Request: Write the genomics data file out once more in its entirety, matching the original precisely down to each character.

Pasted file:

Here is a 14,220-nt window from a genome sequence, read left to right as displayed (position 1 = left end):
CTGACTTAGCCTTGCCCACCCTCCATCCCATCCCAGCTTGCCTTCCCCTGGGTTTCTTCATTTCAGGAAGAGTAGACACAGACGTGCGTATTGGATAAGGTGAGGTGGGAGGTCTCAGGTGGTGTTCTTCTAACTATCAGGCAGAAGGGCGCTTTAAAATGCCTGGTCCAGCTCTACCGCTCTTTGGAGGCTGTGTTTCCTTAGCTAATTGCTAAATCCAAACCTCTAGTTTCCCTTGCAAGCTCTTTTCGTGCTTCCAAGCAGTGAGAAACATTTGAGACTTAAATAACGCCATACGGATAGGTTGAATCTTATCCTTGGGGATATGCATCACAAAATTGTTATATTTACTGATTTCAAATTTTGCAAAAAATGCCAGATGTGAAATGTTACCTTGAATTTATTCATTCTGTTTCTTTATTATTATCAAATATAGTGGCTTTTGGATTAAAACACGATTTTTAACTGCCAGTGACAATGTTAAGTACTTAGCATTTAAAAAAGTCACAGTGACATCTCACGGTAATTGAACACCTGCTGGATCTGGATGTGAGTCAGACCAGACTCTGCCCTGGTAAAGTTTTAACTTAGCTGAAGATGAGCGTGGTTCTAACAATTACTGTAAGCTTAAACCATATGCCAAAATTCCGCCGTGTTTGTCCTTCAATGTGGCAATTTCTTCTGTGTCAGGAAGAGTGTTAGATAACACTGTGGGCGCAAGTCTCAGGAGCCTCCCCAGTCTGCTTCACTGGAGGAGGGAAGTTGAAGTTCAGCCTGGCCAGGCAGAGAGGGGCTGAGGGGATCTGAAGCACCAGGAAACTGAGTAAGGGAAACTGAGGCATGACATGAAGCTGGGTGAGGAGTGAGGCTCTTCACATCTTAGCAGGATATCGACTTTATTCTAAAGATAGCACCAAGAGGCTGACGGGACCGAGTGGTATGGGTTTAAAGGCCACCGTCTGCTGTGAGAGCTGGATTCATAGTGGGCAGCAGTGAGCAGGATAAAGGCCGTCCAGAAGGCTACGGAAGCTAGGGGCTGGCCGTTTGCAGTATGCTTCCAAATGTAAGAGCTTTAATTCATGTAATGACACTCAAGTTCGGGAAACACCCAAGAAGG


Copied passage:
Here is a 14,220-nt window from a genome sequence, read left to right as displayed (position 1 = left end):
CTGACTTAGCCTTGCCCACCCTCCATCCCATCCCAGCTTGCCTTCCCCTGGGTTTCTTCATTTCAGGAAGAGTAGACACAGACGTGCGTATTGGATAAGGTGAGGTGGGAGGTCTCAGGTGGTGTTCTTCTAACTATCAGGCAGAAGGGCGCTTTAAAATGCCTGGTCCAGCTCTACCGCTCTTTGGAGGCTGTGTTTCCTTAGCTAATTGCTAAATCCAAACCTCTAGTTTCCCTTGCAAGCTCTTTTCGTGCTTCCAAGCAGTGAGAAACATTTGAGACTTAAATAACGCCATACGGATAGGTTGAATCTTATCCTTGGGGATATGCATCACAAAATTGTTATATTTACTGATTTCAAATTTTGCAAAAAATGCCAGATGTGAAATGTTACCTTGAATTTATTCATTCTGTTTCTTTATTATTATCAAATATAGTGGCTTTTGGATTAAAACACGATTTTTAACTGCCAGTGACAATGTTAAGTACTTAGCATTTAAAAAAGTCACAGTGACATCTCACGGTAATTGAACACCTGCTGGATCTGGATGTGAGTCAGACCAGACTCTGCCCTGGTAAAGTTTTAACTTAGCTGAAGATGAGCGTGGTTCTAACAATTACTGTAAGCTTAAACCATATGCCAAAATTCCGCCGTGTTTGTCCTTCAATGTGGCAATTTCTTCTGTGTCAGGAAGAGTGTTAGATAACACTGTGGGCGCAAGTCTCAGGAGCCTCCCCAGTCTGCTTCACTGGAGGAGGGAAGTTGAAGTTCAGCCTGGCCAGGCAGAGAGGGGCTGAGGGGATCTGAAGCACCAGGAAACTGAGTAAGGGAAACTGAGGCATGACATGAAGCTGGGTGAGGAGTGAGGCTCTTCACATCTTAGCAGGATATCGACTTTATTCTAAAGATAGCACCAAGAGGCTGACGGGACCGAGTGGTATGGGTTTAAAGGCCACCGTCTGCTGTGAGAGCTGGATTCATAGTGGGCAGCAGTGAGCAGGATAAAGGCCGTCCAGAAGGCTACGGAAGCTAGGGGCTGGCCGTTTGCAGTATGCTTCCAAATGTAAGAGCTTTAATTCATGTAATGACACTCAAGTTCGGGAAACACCCAAGAAGG